Tiger, Tiger – Part fifty


Captain Jorg Weiss was a florid faced graybeard who stood taller than Lilavati’s beloved, with what remnants were left of his hair combed behind and fastened with a leather band in a vain attempt to give him some sense of military dignity. His armor barely fit around a midriff gone soggy with too much fine food and wine. There was a faint tremor in one hand as he gripped the hilt of his sword. To look at him would be to count him a useless fool clinging to his long past youth.

Lilavati was no fool. She watched the way he walked, the flash of his eyes, the play of his muscles beneath his paper thin skin. The frail old man was a mask he put on, the same as she did her travel hoods. He wouldn’t be able to fight fairly as he had when he was in his prime and she knew he realized it by the way he rested his hand and shifted his weight. It was his mind that was the more active part of him now. It wasn’t as flabby as his body and that didn’t bode well for the weakening lord and his confused lady.

She took a few deep, calming breaths before linking her arm with Manas’ and walking over to the screaming guard captain. “Captain Weiss, I’ll thank you not to countermand my orders,” Manas said coldly when the old man stopped for a breath.

“Your orders? That dark skinned whore’s orders you mean. My men told me what happened here, Great Lord,” Jorg said. “You’re not in control of this camp any longer.” He jabbed a finger with swollen joints and scarred calluses. “She is.”

Lilavati met his angry stare with her bland, expressionless one. “I do as I am bid by my beloved,” she said coolly, keeping her voice devoid of emotion. “It is his will that I speak and not my own.” A faint hint of a smile twisted at the corners of her lips. “As is proper for a Northern bride.”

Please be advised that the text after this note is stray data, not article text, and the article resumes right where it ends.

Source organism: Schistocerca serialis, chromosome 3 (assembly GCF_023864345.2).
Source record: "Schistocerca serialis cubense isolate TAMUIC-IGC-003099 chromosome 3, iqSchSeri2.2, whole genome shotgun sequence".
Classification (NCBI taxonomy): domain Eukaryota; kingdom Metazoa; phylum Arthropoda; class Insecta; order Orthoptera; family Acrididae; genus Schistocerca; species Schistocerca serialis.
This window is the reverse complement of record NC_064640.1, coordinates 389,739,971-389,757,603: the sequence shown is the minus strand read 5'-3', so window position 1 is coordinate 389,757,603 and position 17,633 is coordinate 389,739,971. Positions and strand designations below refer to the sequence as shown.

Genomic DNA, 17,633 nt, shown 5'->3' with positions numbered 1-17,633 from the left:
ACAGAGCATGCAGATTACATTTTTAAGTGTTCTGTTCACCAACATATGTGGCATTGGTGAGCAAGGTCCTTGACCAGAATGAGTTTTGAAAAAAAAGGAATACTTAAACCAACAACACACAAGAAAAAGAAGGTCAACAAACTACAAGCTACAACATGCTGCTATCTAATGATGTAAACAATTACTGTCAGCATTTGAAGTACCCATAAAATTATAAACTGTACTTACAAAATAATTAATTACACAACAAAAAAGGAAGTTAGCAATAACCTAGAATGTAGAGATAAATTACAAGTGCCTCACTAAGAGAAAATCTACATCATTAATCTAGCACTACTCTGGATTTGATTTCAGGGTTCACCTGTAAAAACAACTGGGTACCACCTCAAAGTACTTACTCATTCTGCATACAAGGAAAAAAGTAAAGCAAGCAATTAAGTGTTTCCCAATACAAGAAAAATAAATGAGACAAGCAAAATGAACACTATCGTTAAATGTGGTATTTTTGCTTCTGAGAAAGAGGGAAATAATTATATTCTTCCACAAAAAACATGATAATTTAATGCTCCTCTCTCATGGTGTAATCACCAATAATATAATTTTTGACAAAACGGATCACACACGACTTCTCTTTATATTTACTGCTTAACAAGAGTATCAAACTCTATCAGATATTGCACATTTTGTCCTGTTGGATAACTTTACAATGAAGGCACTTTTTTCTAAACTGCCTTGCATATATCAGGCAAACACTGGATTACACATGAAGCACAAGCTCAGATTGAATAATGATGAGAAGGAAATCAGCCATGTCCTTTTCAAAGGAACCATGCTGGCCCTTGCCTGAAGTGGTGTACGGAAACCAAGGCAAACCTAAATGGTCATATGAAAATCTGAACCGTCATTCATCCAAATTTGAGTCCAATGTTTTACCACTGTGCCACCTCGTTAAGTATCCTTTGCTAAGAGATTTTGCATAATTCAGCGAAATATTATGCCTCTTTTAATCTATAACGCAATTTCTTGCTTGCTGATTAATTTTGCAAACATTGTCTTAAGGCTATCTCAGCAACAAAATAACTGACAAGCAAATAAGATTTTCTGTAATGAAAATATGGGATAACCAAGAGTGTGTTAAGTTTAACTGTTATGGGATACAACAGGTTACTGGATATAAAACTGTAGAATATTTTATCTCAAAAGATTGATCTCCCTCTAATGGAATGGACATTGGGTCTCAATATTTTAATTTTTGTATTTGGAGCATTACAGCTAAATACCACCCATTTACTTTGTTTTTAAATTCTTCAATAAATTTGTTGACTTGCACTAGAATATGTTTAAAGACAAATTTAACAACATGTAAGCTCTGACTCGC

Jorg spat on the ground. “You’re no Northern bride. You’re a Southern slut with no manners and legs spread for more than one man I’ll wager.” He reared back and struck her hard enough to send her back a few steps. “A good beating or two will teach you a lesson, and then we can send what’s left back to your shit eating family.”

Manas’ eyes flashed and a hint of the tiikeri returned. Lilavati reacted faster than he did. She was no fighter. The scars inflicted on her naked flesh proved that. But she was a woman who’d been assaulted by men before.

Jorg wasn’t expecting her to fight back, so when her knee and the heel of her hand found sensitive spots on his aging body, he went down. He curled in on himself. “I am neither of those filthy things you called me,” Lilavati said. “Nor am I unfaithful to my beloved. I would not bring such dishonor on myself or my beloved with abominable acts such as you suggest.”

“You’re not married to him,” Jorg said in between gasps of pain. “Your words don’t matter, Southern witch.”

Katali, that was more forceful than necessary, but an important lesson to be taught nonetheless,” Manas said. He knelt beside his military commander. “My beloved stands with me, beside me, and speaks for me in all things. As for not being bound to me in the eyes of the Twelve and the law, we’ll be taking care of that as soon as we reach a city with a temple in it. I’m done with this ridiculousness of her not having the protection of being my proper wife.”